It's construction season in Vermont-- and if you didn't know it-- all you'd have to do is read the electronic billboards... billboards that should have been displaying an Amber Alert when Brooke Bennett went missing two weeks ago.
"They just didn't contact us. If we'd been contacted, we would have put our system in place," said John Zicconi of the Vt. Agency of Transportation.
Vt. State police say they forgot to contact the Agency of Transportation.
"We in transportation don't make any assumptions. We're not in the business of dealing with lost children or children that are abducted, so we take all our cues from them," explained Zicconi.
"There may have been a little breakdown in communication," admitted Vt. State Police Lt. Mark Lauer.
There are several things that happen when an Amber Alert is issued.
Under Vermont's plan, messages are broadcast on television and radio airwaves, alerts are posted on lottery tickets, and transportation message boards display pertinent information.
Everything but the message boards went according to plan.
"We feel this actually went smoother than some of our practices," said Lauer.
Although police are disappointed that some television stations-- specifically Channel 3-- didn't issue more alerts of their own.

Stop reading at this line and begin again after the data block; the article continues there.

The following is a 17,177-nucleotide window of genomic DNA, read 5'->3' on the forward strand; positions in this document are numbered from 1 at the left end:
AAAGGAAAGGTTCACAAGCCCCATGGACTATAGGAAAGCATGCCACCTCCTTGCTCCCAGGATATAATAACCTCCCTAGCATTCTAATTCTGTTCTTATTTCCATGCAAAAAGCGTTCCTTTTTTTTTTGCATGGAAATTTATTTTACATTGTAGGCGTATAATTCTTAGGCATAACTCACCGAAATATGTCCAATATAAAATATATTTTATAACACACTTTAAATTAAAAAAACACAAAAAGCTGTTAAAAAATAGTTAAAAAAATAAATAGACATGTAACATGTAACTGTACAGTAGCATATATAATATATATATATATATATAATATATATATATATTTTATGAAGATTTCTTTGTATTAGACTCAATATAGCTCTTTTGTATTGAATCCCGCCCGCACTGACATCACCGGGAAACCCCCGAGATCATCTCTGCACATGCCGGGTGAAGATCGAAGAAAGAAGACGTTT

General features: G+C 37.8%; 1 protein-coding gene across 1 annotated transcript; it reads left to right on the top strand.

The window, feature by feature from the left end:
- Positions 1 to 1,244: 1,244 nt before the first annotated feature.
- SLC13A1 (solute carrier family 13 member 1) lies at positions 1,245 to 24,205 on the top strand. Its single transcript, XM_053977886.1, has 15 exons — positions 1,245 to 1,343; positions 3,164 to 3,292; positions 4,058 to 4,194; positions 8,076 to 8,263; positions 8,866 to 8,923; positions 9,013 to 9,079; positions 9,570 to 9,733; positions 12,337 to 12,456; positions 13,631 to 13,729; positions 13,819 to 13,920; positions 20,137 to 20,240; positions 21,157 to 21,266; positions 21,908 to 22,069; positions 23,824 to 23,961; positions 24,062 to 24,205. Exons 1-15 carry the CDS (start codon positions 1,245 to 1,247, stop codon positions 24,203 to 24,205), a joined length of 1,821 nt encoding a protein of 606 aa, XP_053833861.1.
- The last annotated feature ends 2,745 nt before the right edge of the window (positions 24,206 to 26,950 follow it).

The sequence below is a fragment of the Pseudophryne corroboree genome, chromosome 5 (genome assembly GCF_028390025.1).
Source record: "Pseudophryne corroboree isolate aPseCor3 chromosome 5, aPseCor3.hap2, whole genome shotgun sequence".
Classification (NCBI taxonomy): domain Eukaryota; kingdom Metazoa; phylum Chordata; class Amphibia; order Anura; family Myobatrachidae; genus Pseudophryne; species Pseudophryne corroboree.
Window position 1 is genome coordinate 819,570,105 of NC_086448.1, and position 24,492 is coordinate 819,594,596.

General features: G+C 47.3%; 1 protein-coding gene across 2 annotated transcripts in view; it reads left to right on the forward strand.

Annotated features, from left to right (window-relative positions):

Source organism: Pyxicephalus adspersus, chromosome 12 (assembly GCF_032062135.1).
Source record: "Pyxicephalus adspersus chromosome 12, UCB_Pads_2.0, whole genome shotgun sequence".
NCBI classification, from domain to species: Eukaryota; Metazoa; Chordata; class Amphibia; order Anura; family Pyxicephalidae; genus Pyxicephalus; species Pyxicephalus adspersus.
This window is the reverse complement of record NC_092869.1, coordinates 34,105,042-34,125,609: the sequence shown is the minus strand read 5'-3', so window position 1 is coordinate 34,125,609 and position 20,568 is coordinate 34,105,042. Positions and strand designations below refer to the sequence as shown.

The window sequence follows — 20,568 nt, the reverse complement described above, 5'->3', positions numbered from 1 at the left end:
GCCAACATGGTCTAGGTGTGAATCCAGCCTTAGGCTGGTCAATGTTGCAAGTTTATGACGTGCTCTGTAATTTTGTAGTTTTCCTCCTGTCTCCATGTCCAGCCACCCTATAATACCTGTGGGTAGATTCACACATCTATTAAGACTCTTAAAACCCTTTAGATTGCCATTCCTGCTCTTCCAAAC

"If you didn't catch the very first part of the newscast you had no idea that an Amber Alert was going on," said Lauer.
Channel 3 has acknowledged some mistakes were made due to misunderstandings on procedure and those have been corrected.
Vt. State police waited nearly 24 hours to issue the alert, but they defend that decision.
They say Bennett's disappearance didn't initially meet Amber Alert criteria. In order for an alert to be issued, police must believe the child has been abducted and is in imminent danger. Police at first believed Brooke may have run away.
"She was reported as a runaway and her MySpace page indicated she was planning to meet somebody," explained Lauer.
Asked if things could have been done faster he replied, "Given the information and the criteria we had, this is as fast as things could go."
But police admit improvements could be made and say that will be a priority in the months to come.
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